Nomads entered the area of Tlaxcala roughly twelve thousand years ago. As agriculture was developed in the area, the population began to grow and cultural advances took place in the form of larger settlements and ceramic production. The pre-Hispanic cities of the region became known for their temples and pyramids. One of the earliest major civilizations of this region was the Olmec-Xicalanca. Eventually, the region was occupied by Chichicmecas who were supplanted by the Tlaxcalans who founded the present-day capital. The Spanish arrived at a pivotal moment in the region’s history. Thus far, the Tlaxcalans had successfully repelled the powerful Aztecs from dominating their region. When Cortes arrived, the Tlaxcalans allied with the Spanish to conquer Tenochtitlan. Because Tlaxcala had bargained with the Spanish and helped bring down the Aztecs in 1521, they were not decimated as so many other indigenous people had been during the conquest years. While Tlaxcala enjoyed more tolerance from the Spanish than other areas for its way of life and traditions, it was also popular with missionaries and many indigenous people were converted to Catholicism. After the nation won its independence, Tlaxcala was initially made a territory until it finally achieved statehood in 1856. Unlike many Mexican states, Tlaxcala enjoyed a far more peaceful transition to the modern era during all of the political tumults that occurred in the country over the past century. Today, the state is well known for its textiles as well as its tourist industry.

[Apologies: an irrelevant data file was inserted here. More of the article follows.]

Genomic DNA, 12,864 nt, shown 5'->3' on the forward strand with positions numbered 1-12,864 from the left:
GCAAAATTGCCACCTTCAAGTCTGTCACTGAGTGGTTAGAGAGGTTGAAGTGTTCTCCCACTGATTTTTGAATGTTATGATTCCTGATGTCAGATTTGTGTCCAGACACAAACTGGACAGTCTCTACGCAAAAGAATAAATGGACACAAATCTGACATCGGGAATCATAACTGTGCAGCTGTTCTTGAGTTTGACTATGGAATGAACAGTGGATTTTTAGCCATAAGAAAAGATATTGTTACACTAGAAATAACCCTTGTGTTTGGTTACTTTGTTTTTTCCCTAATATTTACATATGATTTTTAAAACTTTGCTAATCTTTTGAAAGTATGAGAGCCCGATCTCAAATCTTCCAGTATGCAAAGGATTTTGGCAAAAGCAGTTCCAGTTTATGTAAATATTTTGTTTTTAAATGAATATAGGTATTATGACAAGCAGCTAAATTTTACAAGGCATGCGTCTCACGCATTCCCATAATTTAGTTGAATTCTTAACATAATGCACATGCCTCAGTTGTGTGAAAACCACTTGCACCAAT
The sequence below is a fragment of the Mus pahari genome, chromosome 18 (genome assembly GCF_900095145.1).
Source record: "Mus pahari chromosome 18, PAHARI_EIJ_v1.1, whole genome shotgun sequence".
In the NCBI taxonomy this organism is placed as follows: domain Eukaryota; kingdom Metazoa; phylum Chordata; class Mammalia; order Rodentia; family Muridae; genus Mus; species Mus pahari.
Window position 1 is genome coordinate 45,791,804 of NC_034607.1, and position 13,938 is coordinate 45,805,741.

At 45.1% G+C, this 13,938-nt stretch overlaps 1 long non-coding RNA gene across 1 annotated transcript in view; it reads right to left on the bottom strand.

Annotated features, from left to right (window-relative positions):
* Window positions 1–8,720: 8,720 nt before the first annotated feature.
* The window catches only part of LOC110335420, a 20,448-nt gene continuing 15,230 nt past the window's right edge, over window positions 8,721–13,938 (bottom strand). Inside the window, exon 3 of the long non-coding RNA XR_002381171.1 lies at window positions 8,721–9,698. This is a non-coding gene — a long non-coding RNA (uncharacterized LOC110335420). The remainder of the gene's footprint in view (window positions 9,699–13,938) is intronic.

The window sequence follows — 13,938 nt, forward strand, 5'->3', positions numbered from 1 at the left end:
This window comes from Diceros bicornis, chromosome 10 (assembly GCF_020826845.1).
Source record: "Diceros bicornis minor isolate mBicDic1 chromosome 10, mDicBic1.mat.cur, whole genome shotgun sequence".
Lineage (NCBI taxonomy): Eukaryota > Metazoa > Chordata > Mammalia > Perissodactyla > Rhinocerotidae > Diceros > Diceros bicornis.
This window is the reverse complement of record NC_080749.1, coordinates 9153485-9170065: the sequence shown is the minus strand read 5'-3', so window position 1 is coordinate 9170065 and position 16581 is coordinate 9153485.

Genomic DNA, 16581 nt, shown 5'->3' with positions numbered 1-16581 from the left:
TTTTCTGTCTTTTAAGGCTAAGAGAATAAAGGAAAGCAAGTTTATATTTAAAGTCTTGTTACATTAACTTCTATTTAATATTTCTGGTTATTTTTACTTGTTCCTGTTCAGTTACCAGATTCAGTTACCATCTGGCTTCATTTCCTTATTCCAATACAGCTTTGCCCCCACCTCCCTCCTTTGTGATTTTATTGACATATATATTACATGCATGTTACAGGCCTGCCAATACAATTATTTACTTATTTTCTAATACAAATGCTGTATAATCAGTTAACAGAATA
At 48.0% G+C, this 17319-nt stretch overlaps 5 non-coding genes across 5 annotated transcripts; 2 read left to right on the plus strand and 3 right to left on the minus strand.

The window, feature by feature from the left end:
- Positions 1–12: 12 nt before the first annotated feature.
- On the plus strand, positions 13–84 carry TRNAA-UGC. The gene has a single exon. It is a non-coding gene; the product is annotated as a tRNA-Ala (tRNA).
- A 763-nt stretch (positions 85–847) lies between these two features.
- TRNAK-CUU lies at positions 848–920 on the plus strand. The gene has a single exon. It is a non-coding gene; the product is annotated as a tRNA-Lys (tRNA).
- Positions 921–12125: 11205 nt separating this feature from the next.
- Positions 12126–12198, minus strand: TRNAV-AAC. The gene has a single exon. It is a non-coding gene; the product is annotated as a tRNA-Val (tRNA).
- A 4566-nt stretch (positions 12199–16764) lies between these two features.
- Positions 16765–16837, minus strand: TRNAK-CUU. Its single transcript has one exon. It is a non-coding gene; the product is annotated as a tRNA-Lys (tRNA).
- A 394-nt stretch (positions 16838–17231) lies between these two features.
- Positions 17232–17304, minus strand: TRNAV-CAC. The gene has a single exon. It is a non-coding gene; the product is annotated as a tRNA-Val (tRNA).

The state’s tourism industry is largely based on archeological pre-Columbian sites and colonial attractions. Not all of the state’s thousand archaeological sites are open to the public, but many are still in the excavation process and may open to visitation in time. Visitors enjoy coming to the state during Carnival or for other local festivals. Eco-tourist activities are especially popular in the mountain areas and around the La Malinche Volcano and its surrounding national park. Travelers to Tlaxcala will enjoy the cuisine which is famous for its moles, barbacoa, and tamales.